The main outcome was the presence of major birth defects in infants as defined by the European Surveillance of Congenital Anomalies Classification (EUORCAT):

  • nervous system
  • ear, face, neck
  • heart defects
  • digestive system
  • genital organs and urinary system
  • limb
  • other
  • genetic syndromes

The data was then analysed to assess for the risk of defects by comparing data between the offspring of obese mothers and normal weight mothers.

The following potential confounding factors were adjusted for:

  • maternal age
  • height
  • the number of previous pregnancies
  • smoking status during early pregnancy
  • level of education
  • mother's country of birth
  • sex of offspring
  • whether or not the mother lived with a partner

As diabetes can sometimes also cause defects in offspring, mothers with pre-gestational and gestational diabetes were excluded from the analysis.

What were the basic results?

Out of the 1,243,957 infants included in the cohort, 43,550 (3.5%) were born with major birth defects. Heart defects were the most common, with 20,074 infants born with one.

The proportion of infants born with defects in each weight category is as below:

  • underweight mothers – 3.4%
  • normal weight mothers – 3.4%
  • overweight mothers – 3.5%
  • obesity class I – 3.8%
  • obesity class II – 4.2%
  • obesity class III – 4.7%

The analysis showed that, compared with women in the healthy weight range, the risk of a major birth defect increased with maternal BMI by:

  • 5% for overweight mothers (adjusted risk ratio [aRR] 1.05, 95% confidence interval [CI] 1.02 to 1.07)
  • 12% for those in obesity class I (aRR 1.12, 95% CI 1.08 to 1.15)
  • 23% for those in obesity class II (aRR 1.23, 95% CI 1.17 to 1.30)
  • 37% for those in obesity class III (aRR 1.37, 95% CI 1.26 to 1.49)

Additionally, the risk was higher in boys (4.1%) than in girls (2.8%).

How did the researchers interpret the results?

The researchers concluded that, "We found that risks of major congenital malformations [birth defects] in offspring progressively increase with maternal overweight and severity of obesity.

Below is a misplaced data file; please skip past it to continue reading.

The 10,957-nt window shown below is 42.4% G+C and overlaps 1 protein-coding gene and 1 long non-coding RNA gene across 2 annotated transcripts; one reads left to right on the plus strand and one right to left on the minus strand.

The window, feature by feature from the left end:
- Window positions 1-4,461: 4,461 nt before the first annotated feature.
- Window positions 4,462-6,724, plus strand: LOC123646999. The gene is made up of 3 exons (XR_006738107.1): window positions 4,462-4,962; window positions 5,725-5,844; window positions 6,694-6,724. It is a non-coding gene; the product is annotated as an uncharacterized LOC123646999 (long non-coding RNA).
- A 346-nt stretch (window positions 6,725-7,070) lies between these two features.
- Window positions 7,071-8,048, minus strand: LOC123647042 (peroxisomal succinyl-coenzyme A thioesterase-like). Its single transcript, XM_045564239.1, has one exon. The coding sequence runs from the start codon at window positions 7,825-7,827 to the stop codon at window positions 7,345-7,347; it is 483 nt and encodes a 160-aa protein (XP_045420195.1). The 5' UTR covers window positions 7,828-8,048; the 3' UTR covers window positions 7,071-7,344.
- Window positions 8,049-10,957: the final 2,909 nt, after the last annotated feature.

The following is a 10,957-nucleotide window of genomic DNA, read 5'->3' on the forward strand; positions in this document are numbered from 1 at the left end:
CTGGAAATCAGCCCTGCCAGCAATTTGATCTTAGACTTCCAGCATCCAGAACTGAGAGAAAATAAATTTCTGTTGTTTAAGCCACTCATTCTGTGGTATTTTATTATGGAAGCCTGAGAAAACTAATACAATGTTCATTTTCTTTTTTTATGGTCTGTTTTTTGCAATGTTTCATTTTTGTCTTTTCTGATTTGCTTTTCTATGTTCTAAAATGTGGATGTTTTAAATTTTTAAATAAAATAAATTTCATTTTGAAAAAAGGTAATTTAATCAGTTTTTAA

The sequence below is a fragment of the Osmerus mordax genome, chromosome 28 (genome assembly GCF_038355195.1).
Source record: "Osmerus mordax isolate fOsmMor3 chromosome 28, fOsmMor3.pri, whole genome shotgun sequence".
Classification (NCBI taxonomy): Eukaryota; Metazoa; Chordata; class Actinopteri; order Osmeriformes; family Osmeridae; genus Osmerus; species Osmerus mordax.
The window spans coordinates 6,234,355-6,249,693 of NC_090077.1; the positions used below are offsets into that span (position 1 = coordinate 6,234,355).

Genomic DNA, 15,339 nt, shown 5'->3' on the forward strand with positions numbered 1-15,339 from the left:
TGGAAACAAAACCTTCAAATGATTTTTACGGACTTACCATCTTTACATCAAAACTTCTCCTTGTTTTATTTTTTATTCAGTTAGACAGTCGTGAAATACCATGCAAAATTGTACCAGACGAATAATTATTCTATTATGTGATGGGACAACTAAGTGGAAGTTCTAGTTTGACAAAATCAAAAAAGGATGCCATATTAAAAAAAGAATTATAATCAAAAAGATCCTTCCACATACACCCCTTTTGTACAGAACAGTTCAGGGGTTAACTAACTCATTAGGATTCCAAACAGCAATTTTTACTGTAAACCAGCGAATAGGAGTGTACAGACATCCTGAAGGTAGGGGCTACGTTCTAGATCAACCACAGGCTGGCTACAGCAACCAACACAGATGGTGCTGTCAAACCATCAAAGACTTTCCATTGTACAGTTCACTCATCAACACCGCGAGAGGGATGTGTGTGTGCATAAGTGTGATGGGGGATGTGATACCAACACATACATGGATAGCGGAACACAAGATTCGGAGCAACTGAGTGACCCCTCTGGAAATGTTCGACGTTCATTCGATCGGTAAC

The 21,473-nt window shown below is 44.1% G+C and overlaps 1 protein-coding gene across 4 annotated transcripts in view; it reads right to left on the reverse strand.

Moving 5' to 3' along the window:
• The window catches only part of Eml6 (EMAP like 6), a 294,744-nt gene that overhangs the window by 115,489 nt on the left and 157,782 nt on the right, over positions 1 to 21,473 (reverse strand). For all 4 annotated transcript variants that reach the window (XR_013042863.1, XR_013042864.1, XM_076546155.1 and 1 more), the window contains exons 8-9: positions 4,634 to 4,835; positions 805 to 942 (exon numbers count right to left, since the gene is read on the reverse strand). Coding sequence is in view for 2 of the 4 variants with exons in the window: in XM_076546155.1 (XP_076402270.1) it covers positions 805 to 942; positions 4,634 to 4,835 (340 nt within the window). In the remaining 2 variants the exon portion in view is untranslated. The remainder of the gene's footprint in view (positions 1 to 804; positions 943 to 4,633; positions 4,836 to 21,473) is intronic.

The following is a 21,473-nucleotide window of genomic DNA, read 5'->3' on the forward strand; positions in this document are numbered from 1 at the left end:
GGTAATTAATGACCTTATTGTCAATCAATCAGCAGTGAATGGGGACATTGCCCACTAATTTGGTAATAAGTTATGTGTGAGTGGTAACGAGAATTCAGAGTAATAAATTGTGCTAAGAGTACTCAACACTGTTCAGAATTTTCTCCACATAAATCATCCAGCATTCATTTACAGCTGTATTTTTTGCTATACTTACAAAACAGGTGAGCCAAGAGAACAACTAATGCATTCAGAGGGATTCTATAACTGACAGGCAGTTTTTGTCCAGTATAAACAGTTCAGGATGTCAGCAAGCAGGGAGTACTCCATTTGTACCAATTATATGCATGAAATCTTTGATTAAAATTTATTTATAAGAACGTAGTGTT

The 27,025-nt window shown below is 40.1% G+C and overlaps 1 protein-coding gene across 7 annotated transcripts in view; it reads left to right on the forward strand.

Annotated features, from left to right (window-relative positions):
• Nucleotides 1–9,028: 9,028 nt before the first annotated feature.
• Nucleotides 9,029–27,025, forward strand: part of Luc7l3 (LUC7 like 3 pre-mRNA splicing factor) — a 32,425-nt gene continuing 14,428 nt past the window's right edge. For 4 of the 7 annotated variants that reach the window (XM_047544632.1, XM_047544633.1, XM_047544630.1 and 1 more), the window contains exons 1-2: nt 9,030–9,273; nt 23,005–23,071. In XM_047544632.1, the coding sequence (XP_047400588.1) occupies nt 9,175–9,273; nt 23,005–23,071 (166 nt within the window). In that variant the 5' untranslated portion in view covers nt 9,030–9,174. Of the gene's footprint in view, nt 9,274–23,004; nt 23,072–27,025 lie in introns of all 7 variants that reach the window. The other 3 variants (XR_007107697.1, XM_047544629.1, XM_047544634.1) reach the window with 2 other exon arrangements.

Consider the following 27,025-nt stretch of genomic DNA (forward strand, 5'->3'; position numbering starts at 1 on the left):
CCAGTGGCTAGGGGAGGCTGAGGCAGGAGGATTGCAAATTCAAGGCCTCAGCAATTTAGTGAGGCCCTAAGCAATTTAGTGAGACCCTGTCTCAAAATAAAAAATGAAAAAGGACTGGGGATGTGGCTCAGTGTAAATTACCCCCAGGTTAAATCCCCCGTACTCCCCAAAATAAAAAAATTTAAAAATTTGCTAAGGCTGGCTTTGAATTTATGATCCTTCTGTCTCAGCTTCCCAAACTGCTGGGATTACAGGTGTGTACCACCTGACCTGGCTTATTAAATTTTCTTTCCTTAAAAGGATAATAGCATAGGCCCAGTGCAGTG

"This underlines the importance of having a maternal BMI in the normal range before pregnancy.

"Thus, efforts should be made to encourage women of reproductive age to adopt a healthy lifestyle and to obtain a normal body weight before conception." 


This study assessed whether the risk of birth defects increased with the severity of obesity during pregnancy.

It found the risk of a defect increased with an unhealthy maternal BMI, and was higher in boys than in girls.

This interesting research had a large sample size and is particularly important given the increasing rates of obesity in the UK.

But the study was only able to collect data on maternal BMI during early pregnancy. It would have been interesting to see whether BMI before conception and during the later stages of pregnancy had any effect on the prevalence of defects.

Additionally, the research split the background of mothers into "Nordic" or "non-Nordic". It would have been useful to have a more granular breakdown of ethnicities, as genetics inevitably plays a role in this.

It isn't surprising that the researchers recommend women who want to start a family should maintain a normal body weight and healthy lifestyle before getting pregnant.

This seems a good approach to take, not only for the health of your baby, but also for yourself.

NHS Attribution